*Please note that the links to the content in this Part will direct you to Westlaw AU.
The latest issue of the Australian Intellectual Property Journal (Volume 25 Part 3) contains the following material:
Deceptive similarity is arguably the most important issue in Australia’s registered trade marks law. While the principles for determining whether one trade mark is deceptively similar to another trade mark are well established, the application of the principles to determine whether two particular trade marks are deceptively similar is often fraught with uncertainty. This article critically analyses the principles for determining deceptive similarity in the context of providing a framework to assist in reducing the level of uncertainty involved in this decision making process. The article finishes with a suggested new legislative definition of “deceptively similar”.
The Australian Personal Property Securities Act 2009 (Cth) (PPSA) has made significant inroads into traditional norms of dealing with intellectual property (IP) ownership and rights since its introduction in January 2012, the transitional period of two years having ended on 31 January 2014. Registration requirements under the PPSA have significantly affected a range of commercial transactions dealing with personal property, including the interests of lessors and lessees, consignors and consignees, sellers and buyers, licensors and licensees, and lenders and borrowers. This article considers how IP is treated under the PPSA, and how owners and disseminators of IP (and the practitioners who advise them) may deal with some of the challenges presented by the inclusion of IP rights under the Act. It sets out how a “security interest” may arise in commercial dealings in respect of copyright, patents, trademarks and designs, and the PPSA requirement of “perfecting” such interests for maximum property security. The article expands on potential problem areas in implementing these provisions in commercial dealings in the existing IP framework and recommends protective measures in dealing with problematic issues.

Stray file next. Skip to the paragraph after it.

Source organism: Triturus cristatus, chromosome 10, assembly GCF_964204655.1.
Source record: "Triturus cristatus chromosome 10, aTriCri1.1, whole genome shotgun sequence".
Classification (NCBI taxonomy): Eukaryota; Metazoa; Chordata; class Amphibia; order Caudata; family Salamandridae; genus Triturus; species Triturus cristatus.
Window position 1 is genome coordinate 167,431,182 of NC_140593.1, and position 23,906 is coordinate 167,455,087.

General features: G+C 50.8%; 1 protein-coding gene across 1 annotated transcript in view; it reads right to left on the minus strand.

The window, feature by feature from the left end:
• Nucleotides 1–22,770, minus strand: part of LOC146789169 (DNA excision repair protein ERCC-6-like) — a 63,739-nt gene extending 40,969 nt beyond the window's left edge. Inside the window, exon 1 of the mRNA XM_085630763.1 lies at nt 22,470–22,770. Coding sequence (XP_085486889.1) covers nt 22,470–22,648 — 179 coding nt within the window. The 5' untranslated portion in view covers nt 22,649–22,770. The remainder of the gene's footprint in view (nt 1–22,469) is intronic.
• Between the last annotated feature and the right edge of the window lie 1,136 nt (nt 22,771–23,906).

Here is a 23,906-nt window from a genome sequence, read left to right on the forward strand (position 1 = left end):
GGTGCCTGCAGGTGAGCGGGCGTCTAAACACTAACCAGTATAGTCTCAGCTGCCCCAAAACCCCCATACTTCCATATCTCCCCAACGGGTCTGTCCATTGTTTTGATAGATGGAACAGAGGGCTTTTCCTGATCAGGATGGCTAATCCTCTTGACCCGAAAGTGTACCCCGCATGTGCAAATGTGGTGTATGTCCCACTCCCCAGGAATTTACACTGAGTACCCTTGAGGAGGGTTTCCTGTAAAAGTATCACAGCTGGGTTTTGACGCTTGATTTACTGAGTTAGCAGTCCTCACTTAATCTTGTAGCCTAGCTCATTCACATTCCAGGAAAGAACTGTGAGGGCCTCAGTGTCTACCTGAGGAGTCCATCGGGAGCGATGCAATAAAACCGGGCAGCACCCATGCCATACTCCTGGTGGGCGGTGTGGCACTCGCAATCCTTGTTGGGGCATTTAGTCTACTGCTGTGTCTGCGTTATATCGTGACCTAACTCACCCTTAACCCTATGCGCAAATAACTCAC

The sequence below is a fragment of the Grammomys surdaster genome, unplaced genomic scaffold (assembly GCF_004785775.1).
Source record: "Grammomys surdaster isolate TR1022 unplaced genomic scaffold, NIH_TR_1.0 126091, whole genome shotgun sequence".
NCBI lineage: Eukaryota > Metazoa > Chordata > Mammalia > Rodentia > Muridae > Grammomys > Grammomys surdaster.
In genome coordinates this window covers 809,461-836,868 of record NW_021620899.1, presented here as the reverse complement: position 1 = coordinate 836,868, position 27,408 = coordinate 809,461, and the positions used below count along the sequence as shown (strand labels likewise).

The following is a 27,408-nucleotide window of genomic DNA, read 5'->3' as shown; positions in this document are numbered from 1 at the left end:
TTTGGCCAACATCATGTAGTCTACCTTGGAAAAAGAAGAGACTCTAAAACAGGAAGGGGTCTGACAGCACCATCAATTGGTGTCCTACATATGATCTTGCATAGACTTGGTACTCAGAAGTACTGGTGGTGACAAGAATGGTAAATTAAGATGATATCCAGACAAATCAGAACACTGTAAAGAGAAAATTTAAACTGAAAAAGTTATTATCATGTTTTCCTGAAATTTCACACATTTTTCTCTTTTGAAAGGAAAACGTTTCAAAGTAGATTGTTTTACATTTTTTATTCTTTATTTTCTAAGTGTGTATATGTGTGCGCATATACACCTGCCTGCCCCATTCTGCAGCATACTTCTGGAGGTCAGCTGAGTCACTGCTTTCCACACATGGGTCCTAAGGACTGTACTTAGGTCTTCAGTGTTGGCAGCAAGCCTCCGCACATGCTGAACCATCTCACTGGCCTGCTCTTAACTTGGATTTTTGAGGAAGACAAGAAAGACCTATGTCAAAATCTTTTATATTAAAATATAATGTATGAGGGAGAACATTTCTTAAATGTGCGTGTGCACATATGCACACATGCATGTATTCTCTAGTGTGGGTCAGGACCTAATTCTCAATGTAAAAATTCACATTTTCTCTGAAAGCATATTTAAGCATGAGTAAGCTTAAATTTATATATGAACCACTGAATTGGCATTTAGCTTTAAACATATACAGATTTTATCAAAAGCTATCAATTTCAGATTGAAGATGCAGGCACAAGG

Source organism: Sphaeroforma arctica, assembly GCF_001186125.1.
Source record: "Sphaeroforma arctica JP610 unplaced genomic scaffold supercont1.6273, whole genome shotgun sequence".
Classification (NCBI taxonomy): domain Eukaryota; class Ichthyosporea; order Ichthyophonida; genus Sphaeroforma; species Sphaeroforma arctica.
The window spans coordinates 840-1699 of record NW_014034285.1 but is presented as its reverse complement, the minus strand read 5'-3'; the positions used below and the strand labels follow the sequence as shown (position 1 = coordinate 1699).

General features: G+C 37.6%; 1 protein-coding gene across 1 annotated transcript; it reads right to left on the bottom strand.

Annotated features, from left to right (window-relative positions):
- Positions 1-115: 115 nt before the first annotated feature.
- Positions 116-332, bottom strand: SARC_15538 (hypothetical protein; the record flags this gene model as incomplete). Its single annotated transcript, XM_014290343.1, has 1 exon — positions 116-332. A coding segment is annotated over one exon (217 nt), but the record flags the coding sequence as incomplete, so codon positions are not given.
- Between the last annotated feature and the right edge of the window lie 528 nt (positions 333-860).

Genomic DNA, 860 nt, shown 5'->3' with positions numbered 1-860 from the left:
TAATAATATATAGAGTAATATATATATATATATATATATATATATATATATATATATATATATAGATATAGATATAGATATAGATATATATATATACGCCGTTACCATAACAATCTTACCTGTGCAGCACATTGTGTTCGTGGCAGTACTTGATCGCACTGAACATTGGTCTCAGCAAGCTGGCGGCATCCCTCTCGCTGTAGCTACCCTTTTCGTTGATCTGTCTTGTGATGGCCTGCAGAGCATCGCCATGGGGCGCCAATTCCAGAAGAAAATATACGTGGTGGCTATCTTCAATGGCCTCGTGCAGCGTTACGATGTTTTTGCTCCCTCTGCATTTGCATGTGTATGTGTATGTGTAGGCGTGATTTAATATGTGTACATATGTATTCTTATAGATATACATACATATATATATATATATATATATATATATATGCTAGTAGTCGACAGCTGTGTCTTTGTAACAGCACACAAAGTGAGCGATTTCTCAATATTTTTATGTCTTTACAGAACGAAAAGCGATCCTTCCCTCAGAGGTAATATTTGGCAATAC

Copyright duration in Australia: 1869 to 2014 – Catherine Bond and Graham Greenleaf
One of the most significant features of any copyright statute is the duration of the rights granted to works and subject matter other than works pursuant to that law. The most “appropriate” length of copyright also continues to be a recurring theme in legislative, policy and academic debates. However, despite both the significance of and interest in the term of copyright, there has been little empirical evidence presented on how long, in light of both statutory term and life expectancies, copyright will likely protect a work. This article provides a historical account of both the duration of copyright and its various extensions, from the introduction of the first colonial copyright statute through to today. It reveals that, while multiple legislative extensions have lengthened the term of protection, continual increases in life expectancies have also added to the duration of copyright, to the point where, today, copyright will likely protect a work for well over 100 years.
For the pdf version of the table of contents, click here: AIPJ Vol 25 No 3 Contents.